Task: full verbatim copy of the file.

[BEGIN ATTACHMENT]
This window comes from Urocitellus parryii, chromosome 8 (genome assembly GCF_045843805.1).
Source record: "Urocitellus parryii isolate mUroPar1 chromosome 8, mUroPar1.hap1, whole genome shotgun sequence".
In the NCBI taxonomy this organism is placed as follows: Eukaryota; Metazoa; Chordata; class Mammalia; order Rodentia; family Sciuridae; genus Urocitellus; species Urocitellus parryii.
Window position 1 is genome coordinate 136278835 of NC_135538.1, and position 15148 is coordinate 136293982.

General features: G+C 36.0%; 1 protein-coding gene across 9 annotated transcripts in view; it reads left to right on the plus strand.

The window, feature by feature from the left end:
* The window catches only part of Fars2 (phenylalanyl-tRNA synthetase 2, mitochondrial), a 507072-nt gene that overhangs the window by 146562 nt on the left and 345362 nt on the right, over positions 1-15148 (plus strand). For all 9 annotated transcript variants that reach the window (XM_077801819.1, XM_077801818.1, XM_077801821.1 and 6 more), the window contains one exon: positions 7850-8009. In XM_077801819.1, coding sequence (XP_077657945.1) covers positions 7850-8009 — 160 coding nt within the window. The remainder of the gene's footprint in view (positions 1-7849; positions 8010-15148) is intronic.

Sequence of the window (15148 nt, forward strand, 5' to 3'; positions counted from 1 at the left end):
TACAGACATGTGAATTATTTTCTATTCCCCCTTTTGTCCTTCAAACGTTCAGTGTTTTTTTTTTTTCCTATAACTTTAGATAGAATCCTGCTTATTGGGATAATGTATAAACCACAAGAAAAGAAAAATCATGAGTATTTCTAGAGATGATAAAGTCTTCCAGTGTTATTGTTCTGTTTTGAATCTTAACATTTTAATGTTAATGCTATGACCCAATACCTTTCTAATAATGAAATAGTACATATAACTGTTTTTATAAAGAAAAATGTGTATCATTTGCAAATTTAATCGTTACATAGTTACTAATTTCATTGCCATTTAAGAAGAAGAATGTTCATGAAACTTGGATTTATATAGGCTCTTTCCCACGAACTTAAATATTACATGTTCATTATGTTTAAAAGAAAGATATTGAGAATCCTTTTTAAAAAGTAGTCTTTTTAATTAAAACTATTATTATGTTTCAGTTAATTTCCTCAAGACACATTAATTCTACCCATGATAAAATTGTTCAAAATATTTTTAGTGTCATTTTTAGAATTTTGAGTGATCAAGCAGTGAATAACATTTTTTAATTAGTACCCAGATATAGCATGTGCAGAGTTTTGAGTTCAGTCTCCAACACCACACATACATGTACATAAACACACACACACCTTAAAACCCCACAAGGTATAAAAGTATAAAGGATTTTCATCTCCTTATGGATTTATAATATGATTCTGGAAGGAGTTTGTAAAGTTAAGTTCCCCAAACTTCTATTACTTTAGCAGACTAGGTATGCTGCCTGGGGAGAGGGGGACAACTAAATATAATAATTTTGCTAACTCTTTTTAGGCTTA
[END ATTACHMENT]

This window comes from Urocitellus parryii, chromosome 8 (genome assembly GCF_045843805.1).
Source record: "Urocitellus parryii isolate mUroPar1 chromosome 8, mUroPar1.hap1, whole genome shotgun sequence".
In the NCBI taxonomy this organism is placed as follows: Eukaryota; Metazoa; Chordata; class Mammalia; order Rodentia; family Sciuridae; genus Urocitellus; species Urocitellus parryii.
Window position 1 is genome coordinate 136278835 of NC_135538.1, and position 15148 is coordinate 136293982.

General features: G+C 36.0%; 1 protein-coding gene across 9 annotated transcripts in view; it reads left to right on the plus strand.

The window, feature by feature from the left end:
* The window catches only part of Fars2 (phenylalanyl-tRNA synthetase 2, mitochondrial), a 507072-nt gene that overhangs the window by 146562 nt on the left and 345362 nt on the right, over positions 1-15148 (plus strand). For all 9 annotated transcript variants that reach the window (XM_077801819.1, XM_077801818.1, XM_077801821.1 and 6 more), the window contains one exon: positions 7850-8009. In XM_077801819.1, coding sequence (XP_077657945.1) covers positions 7850-8009 — 160 coding nt within the window. The remainder of the gene's footprint in view (positions 1-7849; positions 8010-15148) is intronic.

Sequence of the window (15148 nt, forward strand, 5' to 3'; positions counted from 1 at the left end):
TACAGACATGTGAATTATTTTCTATTCCCCCTTTTGTCCTTCAAACGTTCAGTGTTTTTTTTTTTTCCTATAACTTTAGATAGAATCCTGCTTATTGGGATAATGTATAAACCACAAGAAAAGAAAAATCATGAGTATTTCTAGAGATGATAAAGTCTTCCAGTGTTATTGTTCTGTTTTGAATCTTAACATTTTAATGTTAATGCTATGACCCAATACCTTTCTAATAATGAAATAGTACATATAACTGTTTTTATAAAGAAAAATGTGTATCATTTGCAAATTTAATCGTTACATAGTTACTAATTTCATTGCCATTTAAGAAGAAGAATGTTCATGAAACTTGGATTTATATAGGCTCTTTCCCACGAACTTAAATATTACATGTTCATTATGTTTAAAAGAAAGATATTGAGAATCCTTTTTAAAAAGTAGTCTTTTTAATTAAAACTATTATTATGTTTCAGTTAATTTCCTCAAGACACATTAATTCTACCCATGATAAAATTGTTCAAAATATTTTTAGTGTCATTTTTAGAATTTTGAGTGATCAAGCAGTGAATAACATTTTTTAATTAGTACCCAGATATAGCATGTGCAGAGTTTTGAGTTCAGTCTCCAACACCACACATACATGTACATAAACACACACACACCTTAAAACCCCACAAGGTATAAAAGTATAAAGGATTTTCATCTCCTTATGGATTTATAATATGATTCTGGAAGGAGTTTGTAAAGTTAAGTTCCCCAAACTTCTATTACTTTAGCAGACTAGGTATGCTGCCTGGGGAGAGGGGGACAACTAAATATAATAATTTTGCTAACTCTTTTTAGGCTTA